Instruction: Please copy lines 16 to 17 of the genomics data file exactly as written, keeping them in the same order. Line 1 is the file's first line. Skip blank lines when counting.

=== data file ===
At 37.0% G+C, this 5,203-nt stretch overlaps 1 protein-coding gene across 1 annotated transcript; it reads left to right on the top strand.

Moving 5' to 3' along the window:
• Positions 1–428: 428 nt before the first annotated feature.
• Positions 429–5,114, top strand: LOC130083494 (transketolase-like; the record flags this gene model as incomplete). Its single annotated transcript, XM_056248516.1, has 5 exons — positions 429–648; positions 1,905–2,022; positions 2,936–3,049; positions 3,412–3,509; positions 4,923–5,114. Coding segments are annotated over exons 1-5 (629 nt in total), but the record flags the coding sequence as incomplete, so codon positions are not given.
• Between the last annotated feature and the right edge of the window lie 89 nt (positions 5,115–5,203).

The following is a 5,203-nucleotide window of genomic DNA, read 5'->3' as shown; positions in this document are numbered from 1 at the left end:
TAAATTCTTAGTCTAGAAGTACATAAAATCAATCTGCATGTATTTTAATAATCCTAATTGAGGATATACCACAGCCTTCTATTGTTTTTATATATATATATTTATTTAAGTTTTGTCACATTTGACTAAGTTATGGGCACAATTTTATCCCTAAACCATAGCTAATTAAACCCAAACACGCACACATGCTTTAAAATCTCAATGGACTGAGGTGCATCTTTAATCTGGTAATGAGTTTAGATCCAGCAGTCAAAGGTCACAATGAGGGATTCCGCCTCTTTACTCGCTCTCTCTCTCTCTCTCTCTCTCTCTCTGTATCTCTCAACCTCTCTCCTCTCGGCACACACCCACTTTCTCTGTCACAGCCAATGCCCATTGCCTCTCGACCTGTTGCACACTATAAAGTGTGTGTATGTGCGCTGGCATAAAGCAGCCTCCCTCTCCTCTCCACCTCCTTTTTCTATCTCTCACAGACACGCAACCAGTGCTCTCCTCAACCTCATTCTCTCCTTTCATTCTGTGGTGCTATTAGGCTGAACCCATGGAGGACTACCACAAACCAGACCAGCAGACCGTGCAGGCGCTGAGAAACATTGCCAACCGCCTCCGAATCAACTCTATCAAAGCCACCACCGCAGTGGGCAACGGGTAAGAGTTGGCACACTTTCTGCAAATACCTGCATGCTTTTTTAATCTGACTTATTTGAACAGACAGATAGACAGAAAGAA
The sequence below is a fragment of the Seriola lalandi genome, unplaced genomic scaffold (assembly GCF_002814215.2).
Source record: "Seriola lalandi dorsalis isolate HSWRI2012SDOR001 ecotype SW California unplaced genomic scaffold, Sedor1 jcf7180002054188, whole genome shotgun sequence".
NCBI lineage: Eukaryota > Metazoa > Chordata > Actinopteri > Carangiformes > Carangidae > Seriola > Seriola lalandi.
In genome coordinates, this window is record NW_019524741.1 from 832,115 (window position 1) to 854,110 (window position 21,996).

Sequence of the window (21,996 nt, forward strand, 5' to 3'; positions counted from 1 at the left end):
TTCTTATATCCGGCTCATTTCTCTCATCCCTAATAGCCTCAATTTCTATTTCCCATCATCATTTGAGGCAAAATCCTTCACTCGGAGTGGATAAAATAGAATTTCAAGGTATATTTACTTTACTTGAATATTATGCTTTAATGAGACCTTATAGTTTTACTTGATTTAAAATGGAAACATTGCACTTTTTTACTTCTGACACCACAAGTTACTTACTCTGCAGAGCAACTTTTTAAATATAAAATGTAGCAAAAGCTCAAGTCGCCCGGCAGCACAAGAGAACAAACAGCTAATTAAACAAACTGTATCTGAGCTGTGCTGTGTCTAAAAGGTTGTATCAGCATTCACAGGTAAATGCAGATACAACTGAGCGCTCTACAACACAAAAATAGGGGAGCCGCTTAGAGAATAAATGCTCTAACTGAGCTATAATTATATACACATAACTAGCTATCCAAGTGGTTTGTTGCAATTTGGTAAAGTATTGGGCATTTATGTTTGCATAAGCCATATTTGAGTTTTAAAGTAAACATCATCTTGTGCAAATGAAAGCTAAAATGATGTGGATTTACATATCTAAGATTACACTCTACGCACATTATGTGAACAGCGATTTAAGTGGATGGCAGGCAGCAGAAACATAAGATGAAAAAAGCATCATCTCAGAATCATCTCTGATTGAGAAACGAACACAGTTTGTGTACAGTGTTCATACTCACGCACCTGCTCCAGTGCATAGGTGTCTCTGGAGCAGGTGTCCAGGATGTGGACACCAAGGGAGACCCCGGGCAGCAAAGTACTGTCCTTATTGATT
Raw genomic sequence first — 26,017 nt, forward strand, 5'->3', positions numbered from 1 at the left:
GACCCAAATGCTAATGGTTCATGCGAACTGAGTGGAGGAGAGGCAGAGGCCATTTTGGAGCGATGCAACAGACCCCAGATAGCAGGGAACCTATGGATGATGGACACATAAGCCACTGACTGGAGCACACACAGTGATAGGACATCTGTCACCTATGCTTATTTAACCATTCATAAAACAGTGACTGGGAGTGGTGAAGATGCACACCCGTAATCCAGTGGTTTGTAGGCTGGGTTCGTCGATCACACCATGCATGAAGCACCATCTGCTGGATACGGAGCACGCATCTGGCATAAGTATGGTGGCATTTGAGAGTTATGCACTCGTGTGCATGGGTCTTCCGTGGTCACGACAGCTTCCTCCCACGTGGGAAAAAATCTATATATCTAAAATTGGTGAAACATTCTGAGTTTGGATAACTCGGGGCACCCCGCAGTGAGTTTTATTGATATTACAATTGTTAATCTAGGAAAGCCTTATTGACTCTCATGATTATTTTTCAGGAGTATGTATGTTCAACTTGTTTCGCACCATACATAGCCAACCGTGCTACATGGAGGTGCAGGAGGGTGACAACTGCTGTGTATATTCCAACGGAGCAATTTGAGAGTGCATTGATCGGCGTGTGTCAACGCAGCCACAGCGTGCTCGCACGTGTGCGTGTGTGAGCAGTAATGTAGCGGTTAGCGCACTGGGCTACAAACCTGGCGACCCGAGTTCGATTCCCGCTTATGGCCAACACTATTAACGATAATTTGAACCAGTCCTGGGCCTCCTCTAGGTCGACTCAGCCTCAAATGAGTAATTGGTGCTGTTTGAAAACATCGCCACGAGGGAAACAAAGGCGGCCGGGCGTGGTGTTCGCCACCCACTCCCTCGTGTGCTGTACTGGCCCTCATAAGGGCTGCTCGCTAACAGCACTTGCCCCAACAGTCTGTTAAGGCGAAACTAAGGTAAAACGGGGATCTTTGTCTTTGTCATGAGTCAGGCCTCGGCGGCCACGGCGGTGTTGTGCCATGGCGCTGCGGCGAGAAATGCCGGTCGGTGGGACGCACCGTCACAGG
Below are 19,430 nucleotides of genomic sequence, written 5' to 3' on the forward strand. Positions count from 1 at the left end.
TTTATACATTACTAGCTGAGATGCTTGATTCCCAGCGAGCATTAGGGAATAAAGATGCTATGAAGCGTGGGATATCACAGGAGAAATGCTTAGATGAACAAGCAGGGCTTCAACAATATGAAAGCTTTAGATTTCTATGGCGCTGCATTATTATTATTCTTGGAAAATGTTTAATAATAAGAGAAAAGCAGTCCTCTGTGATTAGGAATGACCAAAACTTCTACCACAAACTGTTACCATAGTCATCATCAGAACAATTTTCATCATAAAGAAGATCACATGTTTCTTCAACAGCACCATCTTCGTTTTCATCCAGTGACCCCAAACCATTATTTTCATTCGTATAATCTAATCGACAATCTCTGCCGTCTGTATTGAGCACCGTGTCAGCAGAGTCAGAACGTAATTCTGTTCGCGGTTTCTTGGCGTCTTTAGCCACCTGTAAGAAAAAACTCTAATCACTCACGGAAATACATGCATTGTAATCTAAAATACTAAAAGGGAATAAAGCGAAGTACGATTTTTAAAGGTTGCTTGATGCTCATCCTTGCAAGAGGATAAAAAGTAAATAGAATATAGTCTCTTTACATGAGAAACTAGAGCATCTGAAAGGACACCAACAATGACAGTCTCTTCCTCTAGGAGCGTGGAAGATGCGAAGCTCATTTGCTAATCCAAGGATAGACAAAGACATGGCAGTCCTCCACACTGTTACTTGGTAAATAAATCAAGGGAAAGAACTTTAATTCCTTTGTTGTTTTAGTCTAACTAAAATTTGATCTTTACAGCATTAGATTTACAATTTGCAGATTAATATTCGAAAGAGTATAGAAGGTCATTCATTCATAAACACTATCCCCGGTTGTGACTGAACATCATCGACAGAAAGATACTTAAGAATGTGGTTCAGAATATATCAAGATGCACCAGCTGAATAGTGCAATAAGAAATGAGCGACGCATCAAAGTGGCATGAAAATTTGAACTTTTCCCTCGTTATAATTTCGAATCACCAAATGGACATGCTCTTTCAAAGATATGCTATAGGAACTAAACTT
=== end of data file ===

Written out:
Below are 19,430 nucleotides of genomic sequence, written 5' to 3' on the forward strand. Positions count from 1 at the left end.
TTTATACATTACTAGCTGAGATGCTTGATTCCCAGCGAGCATTAGGGAATAAAGATGCTATGAAGCGTGGGATATCACAGGAGAAATGCTTAGATGAACAAGCAGGGCTTCAACAATATGAAAGCTTTAGATTTCTATGGCGCTGCATTATTATTATTCTTGGAAAATGTTTAATAATAAGAGAAAAGCAGTCCTCTGTGATTAGGAATGACCAAAACTTCTACCACAAACTGTTACCATAGTCATCATCAGAACAATTTTCATCATAAAGAAGATCACATGTTTCTTCAACAGCACCATCTTCGTTTTCATCCAGTGACCCCAAACCATTATTTTCATTCGTATAATCTAATCGACAATCTCTGCCGTCTGTATTGAGCACCGTGTCAGCAGAGTCAGAACGTAATTCTGTTCGCGGTTTCTTGGCGTCTTTAGCCACCTGTAAGAAAAAACTCTAATCACTCACGGAAATACATGCATTGTAATCTAAAATACTAAAAGGGAATAAAGCGAAGTACGATTTTTAAAGGTTGCTTGATGCTCATCCTTGCAAGAGGATAAAAAGTAAATAGAATATAGTCTCTTTACATGAGAAACTAGAGCATCTGAAAGGACACCAACAATGACAGTCTCTTCCTCTAGGAGCGTGGAAGATGCGAAGCTCATTTGCTAATCCAAGGATAGACAAAGACATGGCAGTCCTCCACACTGTTACTTGGTAAATAAATCAAGGGAAAGAACTTTAATTCCTTTGTTGTTTTAGTCTAACTAAAATTTGATCTTTACAGCATTAGATTTACAATTTGCAGATTAATATTCGAAAGAGTATAGAAGGTCATTCATTCATAAACACTATCCCCGGTTGTGACTGAACATCATCGACAGAAAGATACTTAAGAATGTGGTTCAGAATATATCAAGATGCACCAGCTGAATAGTGCAATAAGAAATGAGCGACGCATCAAAGTGGCATGAAAATTTGAACTTTTCCCTCGTTATAATTTCGAATCACCAAATGGACATGCTCTTTCAAAGATATGCTATAGGAACTAAACTT